What do you get when you stuff Rikki Tahta, designer of the ever-lovely Coup, into one end of a particle accelerator, and Spyfall — or better yet, A Fake Artist Goes to New York, which I still contend is the better of the two — into the opposite side, then flip the power switch?
Nothing, you goof. That’s not how particle accelerators work.
If this were a television program featured on the CW, however, the unholy merging of these two substances would result in The Chameleon. It would also very likely be improbably attractive and infuriatingly dramatic, but let’s set that aside for now.
If you’re like me — as in, someone who enjoys social deduction games but doesn’t take them so seriously that every weekend revolves around an increasingly aggressive ongoing metagame of One Night Ultimate Werewolf — then you’re probably aware of Spyfall. It’s that game where everyone is in some location, like a restaurant or submarine or chop shop. Everyone but one person, anyway. That’s the spy. And while it’s everybody’s job to ask questions of one another that will simultaneously signal that they’re the good guys without revealing anything too specific, it’s the spy’s task to, well, figure out where the heck he is.
Like so many of this brand of party game since Dixit, it’s a living, breathing example of the impossibility of true communication. A clue that seems obvious to you will sow suspicion in the minds of your most trusted loved ones. Existential dread eventually settles in. It’s inevitable.
In some ways The Chameleon is a direct evolution of Spyfall. At least if we accept that progress means that things will get smaller and more efficient with time.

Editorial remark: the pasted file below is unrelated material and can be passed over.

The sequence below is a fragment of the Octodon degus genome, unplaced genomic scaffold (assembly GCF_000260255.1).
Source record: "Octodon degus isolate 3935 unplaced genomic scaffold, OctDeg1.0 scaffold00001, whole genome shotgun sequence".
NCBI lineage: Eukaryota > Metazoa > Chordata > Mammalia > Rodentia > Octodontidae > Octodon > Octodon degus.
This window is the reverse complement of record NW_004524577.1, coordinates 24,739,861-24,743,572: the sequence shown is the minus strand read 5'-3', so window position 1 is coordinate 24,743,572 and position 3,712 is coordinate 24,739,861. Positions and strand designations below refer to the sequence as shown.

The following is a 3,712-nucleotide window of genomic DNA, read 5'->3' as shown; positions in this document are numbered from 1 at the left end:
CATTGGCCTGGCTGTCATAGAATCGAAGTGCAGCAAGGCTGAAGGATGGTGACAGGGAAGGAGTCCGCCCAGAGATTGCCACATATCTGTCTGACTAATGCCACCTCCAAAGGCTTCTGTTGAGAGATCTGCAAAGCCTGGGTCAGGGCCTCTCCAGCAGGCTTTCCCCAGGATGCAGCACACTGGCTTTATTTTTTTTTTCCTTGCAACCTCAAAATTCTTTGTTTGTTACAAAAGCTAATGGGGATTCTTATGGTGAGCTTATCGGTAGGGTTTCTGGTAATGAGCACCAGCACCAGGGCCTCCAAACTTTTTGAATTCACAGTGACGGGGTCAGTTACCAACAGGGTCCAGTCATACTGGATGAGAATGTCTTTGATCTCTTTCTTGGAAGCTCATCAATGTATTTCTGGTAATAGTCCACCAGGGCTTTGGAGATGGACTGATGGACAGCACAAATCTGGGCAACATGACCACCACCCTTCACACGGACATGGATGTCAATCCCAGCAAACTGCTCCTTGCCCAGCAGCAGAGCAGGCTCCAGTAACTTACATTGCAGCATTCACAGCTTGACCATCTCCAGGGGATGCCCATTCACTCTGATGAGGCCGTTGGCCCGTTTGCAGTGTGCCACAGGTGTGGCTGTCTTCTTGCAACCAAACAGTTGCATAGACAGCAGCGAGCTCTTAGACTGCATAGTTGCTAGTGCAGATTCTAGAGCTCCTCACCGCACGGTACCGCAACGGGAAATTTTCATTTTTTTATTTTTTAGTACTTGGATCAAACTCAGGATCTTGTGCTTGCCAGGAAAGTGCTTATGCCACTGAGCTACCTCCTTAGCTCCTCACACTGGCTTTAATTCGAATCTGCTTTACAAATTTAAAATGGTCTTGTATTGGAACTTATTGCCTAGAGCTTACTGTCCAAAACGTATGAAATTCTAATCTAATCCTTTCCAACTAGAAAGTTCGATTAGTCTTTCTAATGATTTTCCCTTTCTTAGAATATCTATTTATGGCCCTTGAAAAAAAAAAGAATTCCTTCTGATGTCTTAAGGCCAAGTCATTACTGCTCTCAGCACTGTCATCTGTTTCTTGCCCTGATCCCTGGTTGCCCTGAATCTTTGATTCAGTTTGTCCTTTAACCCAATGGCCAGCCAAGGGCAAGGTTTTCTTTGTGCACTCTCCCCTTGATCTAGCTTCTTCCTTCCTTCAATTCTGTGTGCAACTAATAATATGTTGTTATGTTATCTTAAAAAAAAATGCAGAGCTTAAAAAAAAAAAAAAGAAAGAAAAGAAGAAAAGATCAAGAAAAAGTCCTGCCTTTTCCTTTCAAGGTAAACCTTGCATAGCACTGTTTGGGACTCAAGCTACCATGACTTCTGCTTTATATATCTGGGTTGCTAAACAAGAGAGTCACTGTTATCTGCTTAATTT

Here’s the deal. Everyone can see a sheet at the center of the table, a four-by-four grid of entries in a shared subject. Artists, say. Inventions. Phobias. That sort of thing. As in Spyfall, one player is the odd man out. They can see the sixteen entries as well as anybody else, but they aren’t holding the decoder card that tells them which one is being highlighted that round.
Already this has at least one advantage over Spyfall, in that the chameleon has some idea what they’re angling for. When the topic is Zoo Animals, and more importantly, when you can see what everybody else is working with, it’s a little bit easier to sell people on the idea that you’re one of the herd. Spyfall’s lack of reference cards has never been more conspicuous.
The Chameleon takes this one step further. Rather than going around the table and having everyone ask questions, here everybody gets to say a single word. “Kibble.” “Stretchy.” “Nervous.” “Stripes,” says the guy who always gives too-obvious clues. “Ogre,” says your eight-year-old niece. Most of her clues have something to do with rhymes or indicating the first letter of the animal in question.
It’s an utter joy to play these sorts of games with young people, by the way.
Once everyone has uttered their word, you’re free to debate, question, harangue, prevaricate, or whatever else it takes to deduce who the chameleon is or squirrel away your shameful identity as a lizard-person. A short vote later and the round is done, wrapping up with the chameleon escaped or getting one last chance to identify the word.
It’s brisk, more so than Spyfall. Where that game could last five to eight minutes per round, it isn’t uncommon for The Chameleon to wrap up in two or three. If your chameleon gets unlucky and has to speak their word first, it might be over before it has a chance to really get going.
This is where The Chameleon both shines and occasionally feels a bit anorexic. Spyfall had a tendency to put people on the spot, even in those few short minutes. By making its main clue-giving section a rapid-fire sequence of single words, The Chameleon is less about thinking on your feet and more about the freewheeling Q&A session after the fact. Which means it’s more likely to give the odd player out a fighting chance to identify the correct word. Stutterers and deliberate thinkers, rejoice.
It’s less stressful, is what I’m saying. Whether you wanted Spyfall to be lighter may well be the determining factor in whether this is an improvement.
Either way, The Chameleon is a formidable consideration for casual get-togethers, and the fact that it comes with a dry-erase board so you can write up with your own topics is a stroke of genius. Filling in those blanks is a game in its own right.
Long story short, this lizard’s got legs. They just happen to be a bit stumpy.